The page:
Origin of the Crawfords
The Crawford coat of arms
and the Crawford crest.
(The motto "Tutum te robore reddam" means
"I will give you safety by strength".)
The background pattern is the Crawford
tartan, which comes in several styles:
style 2 (background),
A Summary from Wayne Crawford:
Originally, the name, "Crawford," identified an actual place in
Lanarkshire, Scotland, "where the Clyde River winds down through the
high moors of a marshy valley toward the Irish Sea." Clydesdale horses
were bred on farms famous for their orchards and most of the land was
valualble only for its minerals of coal and lead. "There, where the
sandy gravel of the Clyde formed a shallow firm bottom for the river
...where the crows wheeled in the empty air over the open heather that
stretched away toward the mountains, there the Crawford family began."
Johannes Crawford was the lord of the fief of Crawford and the
earliest anscestor of the Crawford name.In the year 1140 he took as
his own name that of the lands he held as a feudal baron. His
decendents did the same. Sir Reginald de Crawford was the sheriff of
Ayreshire in 1294. His sons founded the several branches of the
Crawford family.(Dismukes 4). Sir David Lindsay became the first Earl
of Crawford in 1398, and the coat of arms above derives from this
In 1790 when President George Washington authorized the first official
national census, the average American Crawford family had 5.5 members.
The 377 Crawford families were concentrated in Pennsylvania (107), New
York (52), North Carolina(40), South Carolina (36), Conneticut (34),
and Maryland (30). An additional 78 families lived in other states
and 1,600 adult and single Crawfords were not included among these
families. Most of these were frontier men and women (Dismukes 5).
The name Crawford is thought to be of Norman origin and is thought to
have taken their name from the barony in Lanarkshire.
In 1127, Sir Gregan Crawford, helped save the live of the son of the Earl of
Richmond, Reginald, who was a Norman knight. Sir Reginald Crawford
was appointed sheriff to Ayr in 1296. His sister Margaret was the mother of
Sir William Wallace, the famed patriot. The Crawfords rallied with Sir
Wallace in his fight against English domination.
Main branches of this family also some from the family of the sheriff
of Ayr -- they were known as "of Auchinames" and "of Craufurland". The
Auchinames, who are thought to be the chief family, received a grant
of their land in 1320 from Robert the Bruce.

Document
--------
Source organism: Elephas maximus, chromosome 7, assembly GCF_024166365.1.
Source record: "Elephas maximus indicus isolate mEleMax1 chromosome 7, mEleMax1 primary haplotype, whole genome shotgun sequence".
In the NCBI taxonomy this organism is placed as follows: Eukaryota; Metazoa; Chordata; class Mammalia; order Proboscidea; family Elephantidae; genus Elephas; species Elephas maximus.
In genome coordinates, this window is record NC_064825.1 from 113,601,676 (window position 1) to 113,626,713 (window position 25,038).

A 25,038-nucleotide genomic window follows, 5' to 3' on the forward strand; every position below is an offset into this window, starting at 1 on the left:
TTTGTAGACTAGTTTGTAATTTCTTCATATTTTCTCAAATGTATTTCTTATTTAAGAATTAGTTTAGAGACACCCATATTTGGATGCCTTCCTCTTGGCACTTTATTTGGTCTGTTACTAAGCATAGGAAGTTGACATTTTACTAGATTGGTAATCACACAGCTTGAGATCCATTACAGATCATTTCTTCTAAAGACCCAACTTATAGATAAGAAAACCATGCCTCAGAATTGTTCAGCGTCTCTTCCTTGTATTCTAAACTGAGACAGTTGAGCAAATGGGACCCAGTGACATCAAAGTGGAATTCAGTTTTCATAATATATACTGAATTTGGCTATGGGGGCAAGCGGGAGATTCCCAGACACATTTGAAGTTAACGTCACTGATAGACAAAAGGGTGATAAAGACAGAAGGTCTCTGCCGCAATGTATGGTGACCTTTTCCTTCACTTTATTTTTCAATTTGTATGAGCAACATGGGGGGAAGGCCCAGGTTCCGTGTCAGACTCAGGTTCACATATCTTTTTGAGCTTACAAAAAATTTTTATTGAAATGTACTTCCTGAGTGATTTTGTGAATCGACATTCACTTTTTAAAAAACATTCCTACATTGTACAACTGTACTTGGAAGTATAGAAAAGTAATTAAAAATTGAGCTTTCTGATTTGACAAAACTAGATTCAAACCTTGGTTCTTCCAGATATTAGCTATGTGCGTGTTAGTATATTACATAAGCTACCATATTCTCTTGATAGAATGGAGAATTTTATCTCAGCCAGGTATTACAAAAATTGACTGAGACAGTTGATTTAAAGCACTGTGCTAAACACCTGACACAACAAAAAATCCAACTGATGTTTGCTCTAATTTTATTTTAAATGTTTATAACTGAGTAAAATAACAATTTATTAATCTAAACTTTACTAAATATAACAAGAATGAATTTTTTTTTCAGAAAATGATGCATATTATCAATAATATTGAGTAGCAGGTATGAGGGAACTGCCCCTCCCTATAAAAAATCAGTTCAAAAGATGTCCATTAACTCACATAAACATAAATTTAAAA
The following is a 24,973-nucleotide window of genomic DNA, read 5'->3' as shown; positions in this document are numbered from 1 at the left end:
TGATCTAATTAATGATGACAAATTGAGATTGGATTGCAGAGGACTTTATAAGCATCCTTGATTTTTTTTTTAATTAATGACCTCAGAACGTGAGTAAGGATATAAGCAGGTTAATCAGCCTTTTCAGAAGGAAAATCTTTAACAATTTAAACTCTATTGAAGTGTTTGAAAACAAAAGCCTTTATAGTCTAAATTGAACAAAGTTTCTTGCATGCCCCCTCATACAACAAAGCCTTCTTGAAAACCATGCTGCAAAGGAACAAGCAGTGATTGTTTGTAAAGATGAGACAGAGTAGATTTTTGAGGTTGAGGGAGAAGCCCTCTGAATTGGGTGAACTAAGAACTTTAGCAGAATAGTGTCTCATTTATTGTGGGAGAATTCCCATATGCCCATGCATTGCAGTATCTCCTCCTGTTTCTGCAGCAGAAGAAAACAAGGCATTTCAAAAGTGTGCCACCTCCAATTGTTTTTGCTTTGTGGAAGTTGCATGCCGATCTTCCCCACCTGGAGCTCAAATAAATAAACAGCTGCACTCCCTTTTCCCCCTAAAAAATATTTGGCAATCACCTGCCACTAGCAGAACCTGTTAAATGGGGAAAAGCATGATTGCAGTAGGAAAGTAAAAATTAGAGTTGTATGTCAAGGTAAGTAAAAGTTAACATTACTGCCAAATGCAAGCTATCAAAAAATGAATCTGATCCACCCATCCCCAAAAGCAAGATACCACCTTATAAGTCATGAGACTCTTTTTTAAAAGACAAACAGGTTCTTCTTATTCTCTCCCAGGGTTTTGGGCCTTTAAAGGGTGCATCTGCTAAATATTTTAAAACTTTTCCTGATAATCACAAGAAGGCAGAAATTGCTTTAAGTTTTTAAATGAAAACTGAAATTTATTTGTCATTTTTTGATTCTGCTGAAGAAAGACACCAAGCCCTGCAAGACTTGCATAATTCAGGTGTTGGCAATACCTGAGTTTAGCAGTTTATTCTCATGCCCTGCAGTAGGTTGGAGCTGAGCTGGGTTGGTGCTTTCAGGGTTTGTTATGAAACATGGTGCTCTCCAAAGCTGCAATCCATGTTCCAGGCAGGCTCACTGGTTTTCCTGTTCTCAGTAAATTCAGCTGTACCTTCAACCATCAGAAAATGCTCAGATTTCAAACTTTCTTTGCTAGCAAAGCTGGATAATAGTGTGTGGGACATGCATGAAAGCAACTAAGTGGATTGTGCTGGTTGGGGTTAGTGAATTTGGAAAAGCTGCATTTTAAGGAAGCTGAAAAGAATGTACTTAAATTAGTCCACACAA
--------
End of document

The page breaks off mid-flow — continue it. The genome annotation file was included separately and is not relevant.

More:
During the 13th century Sir John of Crawford's daughter married David
Lindsay, ancestor of the Earls of Crawford and Balcarres, the chiefs
of Clan Lindsay. This is where the association between Crawford and
Lindsay comes from.
The name Crawford or Crauford is territorial in origin, from Crawford
in the upper reaches of Lanarkshire. The Crawford name appears early
in Scottish documents, the first time being in the mid 12th century
when John de Crauford witnessed Abbott Arnold's charter to Theobald
Flamaticus of the lands on the Douglas Water. It is believed that he
was a stepson of Baldwin de Bigir who also witnessed the
charter. During the reign of William the Lion one Sir Reginald of
Crawford was appoint ed Sheriff of Ayr, a demanding and powerful post
which was one of the Offices of the Crown with administrative and
financial duties as well as the responsibility for hearing appeals
from Courts of Barony. His name, along with many other Crawford names,
appears regularly in the charters and documents of 13th century
Scotland; in 1297 another Sir Reginald Crawford was sheriff of
Ayr. Three principle branches of the family spring from this time. In
1320 a brother of the second named Sheriff of Ayr received a grant of
the lands of Auchinames from Robert the Bruce. The head of the family
was accepted as being from this branch, the descendant of whom, Hugh
Crawford, 21st of Auchinames, died in Canada in recent years having
first sold his heritable property. A younger son of the first m
entioned Sheriff of Ayr gave rise to the Crawfords of Craufurdland;
his claim to this property was confirmed by Robert III in 1391. The
third branch, that of Kilburnie, is derived from Sir John of Crawford,
who acquired the e states of the same name in 1499. During the 13th
century two Crawford women were to make significant marriages. The
daughter of Sir John of Crawford married David Lindsay, ancestor of
the Earls of Crawford and Balcarres, the chiefs of Clan Lindsay, a
family with which many Crawfords still associate themselves. The
second important marriage was that of Margaret Crawford, sister of the
Sheriff of Ayr, in 1297; she married Sir Malcolm Wallace of Ellerslie
and their son, William Wallace, was to prove himself as Scotland's
greatest patriot. In 1781 a baronetcy was conferred on the senior line
Click here for a map detailing
the Crawford location.
The Pittsburgh Crawfords
Here is a picture of the Pittsburgh Crawfords from 1935.
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